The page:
“What? This is what we’re here for, are ya gonna spend all day?”
“But what do I say? Come on, what do I bloody well SAY to her?”
And then it was too late, because the door opened and there she was in her Dad’s Collingwood dressing gown and her hair all sticking up stupid. And then Tim shoved me in the door and pulled it shut behind me all in one move. Far out! This is it. My bit for humankind.
* * * *
There wasn’t that much blood from what I could see, and Dr Andrews only gave me two stitches which was good I guess, because Trace brought that trophy down on me pretty hard after I kissed her. Dr Andrews didn’t believe me when I said I’d come off my bike, and I was feeling so cut up over the whole Shepparton thing that I started bawling right there in his surgery and told him everything. He was real good for an old bloke. He said it’s not my fault; that sometimes things happen that are bigger than we can understand, that even scientists are still trying to figure out half the stuff in the universe. It’s just weird stuff, or an act of God, or whatever. He said that I can’t take responsibility for something so big, that it’s just…just…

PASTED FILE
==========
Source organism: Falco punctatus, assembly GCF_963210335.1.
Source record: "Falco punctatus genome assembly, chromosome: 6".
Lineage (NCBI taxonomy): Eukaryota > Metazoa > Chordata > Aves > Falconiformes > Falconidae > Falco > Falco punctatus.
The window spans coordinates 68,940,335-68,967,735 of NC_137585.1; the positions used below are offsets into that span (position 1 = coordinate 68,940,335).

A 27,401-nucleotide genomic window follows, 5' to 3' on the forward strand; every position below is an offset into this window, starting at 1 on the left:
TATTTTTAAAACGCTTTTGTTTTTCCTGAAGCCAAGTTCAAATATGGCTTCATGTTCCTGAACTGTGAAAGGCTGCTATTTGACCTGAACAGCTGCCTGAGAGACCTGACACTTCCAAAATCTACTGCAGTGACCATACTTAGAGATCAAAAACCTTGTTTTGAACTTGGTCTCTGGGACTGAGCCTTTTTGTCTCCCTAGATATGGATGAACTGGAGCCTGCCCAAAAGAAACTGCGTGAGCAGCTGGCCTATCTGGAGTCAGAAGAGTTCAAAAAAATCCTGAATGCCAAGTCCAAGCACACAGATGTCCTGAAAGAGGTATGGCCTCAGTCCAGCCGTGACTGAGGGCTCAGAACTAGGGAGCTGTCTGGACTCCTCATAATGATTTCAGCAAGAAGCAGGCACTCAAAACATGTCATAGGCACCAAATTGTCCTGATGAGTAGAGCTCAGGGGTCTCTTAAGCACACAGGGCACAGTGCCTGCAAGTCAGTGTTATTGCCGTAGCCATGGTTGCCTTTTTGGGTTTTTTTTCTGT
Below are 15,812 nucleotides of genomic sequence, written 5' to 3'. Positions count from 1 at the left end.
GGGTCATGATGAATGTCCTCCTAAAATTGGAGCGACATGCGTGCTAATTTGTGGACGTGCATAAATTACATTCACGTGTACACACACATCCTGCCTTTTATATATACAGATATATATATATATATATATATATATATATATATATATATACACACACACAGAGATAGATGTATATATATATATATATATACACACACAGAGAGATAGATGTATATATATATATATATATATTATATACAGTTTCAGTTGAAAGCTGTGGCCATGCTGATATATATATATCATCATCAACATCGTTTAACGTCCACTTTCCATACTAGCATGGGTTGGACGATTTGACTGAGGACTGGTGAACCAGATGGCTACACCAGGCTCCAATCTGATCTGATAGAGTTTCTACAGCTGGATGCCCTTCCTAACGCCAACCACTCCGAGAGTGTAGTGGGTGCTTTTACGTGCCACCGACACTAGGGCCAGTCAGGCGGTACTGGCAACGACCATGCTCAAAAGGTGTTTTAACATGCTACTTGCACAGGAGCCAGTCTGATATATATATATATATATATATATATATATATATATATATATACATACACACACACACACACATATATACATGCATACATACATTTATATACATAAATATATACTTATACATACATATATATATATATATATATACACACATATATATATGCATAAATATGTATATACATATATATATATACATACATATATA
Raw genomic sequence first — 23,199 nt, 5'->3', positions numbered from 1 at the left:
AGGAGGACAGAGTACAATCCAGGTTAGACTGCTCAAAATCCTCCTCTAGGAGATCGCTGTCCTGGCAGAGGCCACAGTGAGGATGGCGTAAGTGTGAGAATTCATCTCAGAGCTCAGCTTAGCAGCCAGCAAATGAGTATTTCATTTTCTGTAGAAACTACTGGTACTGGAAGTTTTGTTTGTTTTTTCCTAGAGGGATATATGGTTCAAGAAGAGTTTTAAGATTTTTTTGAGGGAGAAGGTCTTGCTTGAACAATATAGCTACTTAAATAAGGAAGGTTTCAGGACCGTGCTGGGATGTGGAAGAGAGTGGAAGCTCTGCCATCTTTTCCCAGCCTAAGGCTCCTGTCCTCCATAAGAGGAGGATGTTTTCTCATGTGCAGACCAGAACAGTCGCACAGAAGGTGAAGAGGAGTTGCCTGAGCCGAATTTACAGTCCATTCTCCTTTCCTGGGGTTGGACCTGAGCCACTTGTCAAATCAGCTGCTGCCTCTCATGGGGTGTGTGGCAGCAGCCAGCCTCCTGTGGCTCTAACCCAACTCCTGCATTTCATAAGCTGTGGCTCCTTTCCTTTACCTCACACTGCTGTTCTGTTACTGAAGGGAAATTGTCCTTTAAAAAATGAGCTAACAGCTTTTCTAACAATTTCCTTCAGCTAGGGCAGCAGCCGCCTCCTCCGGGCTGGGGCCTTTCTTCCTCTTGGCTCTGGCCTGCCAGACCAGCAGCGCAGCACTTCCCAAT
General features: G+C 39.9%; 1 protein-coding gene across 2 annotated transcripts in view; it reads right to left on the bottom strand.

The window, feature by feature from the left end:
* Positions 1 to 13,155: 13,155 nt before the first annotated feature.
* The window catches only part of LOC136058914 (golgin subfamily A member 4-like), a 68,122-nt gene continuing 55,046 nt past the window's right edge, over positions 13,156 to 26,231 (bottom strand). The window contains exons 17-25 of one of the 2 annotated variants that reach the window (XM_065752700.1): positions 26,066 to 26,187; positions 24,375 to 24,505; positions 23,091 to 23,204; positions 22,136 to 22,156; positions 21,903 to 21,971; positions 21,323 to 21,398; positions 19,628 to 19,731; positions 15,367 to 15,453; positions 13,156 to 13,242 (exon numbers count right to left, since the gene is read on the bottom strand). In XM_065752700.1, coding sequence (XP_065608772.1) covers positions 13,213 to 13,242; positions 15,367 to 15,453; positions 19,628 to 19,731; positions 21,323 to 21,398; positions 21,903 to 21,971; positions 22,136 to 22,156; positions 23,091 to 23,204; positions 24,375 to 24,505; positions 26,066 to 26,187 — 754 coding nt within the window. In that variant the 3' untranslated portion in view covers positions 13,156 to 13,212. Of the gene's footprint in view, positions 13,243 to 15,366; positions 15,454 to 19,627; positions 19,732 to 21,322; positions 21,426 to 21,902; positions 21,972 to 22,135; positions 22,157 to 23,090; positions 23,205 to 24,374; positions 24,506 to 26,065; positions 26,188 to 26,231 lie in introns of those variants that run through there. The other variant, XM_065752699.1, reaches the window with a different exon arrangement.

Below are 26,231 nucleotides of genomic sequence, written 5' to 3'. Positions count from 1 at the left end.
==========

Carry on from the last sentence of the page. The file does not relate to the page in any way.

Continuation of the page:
Except that it’s back now, so it looks like I was right after all.
Dad saw it on the telly. All them people in Shepparton all back, not knowing there’d been all those weeks missing, not knowing there was anything wrong at all. All that crying all over again, and more programs missed because of the updates. Tim hasn’t said anything at all, and he’s been real nice for a change. I’m keeping out of everyone’s way, outside getting sunburned again hanging fake icicles from the roof of the garage. Everyone’s happy because things are normal again. Good for them. All I know is that next year I’m going to a boys only high school…..and after that I’ll become a monk. Or a priest. Or a lighthouse keeper. Anything, so long as it don’t involve ever kissing girls.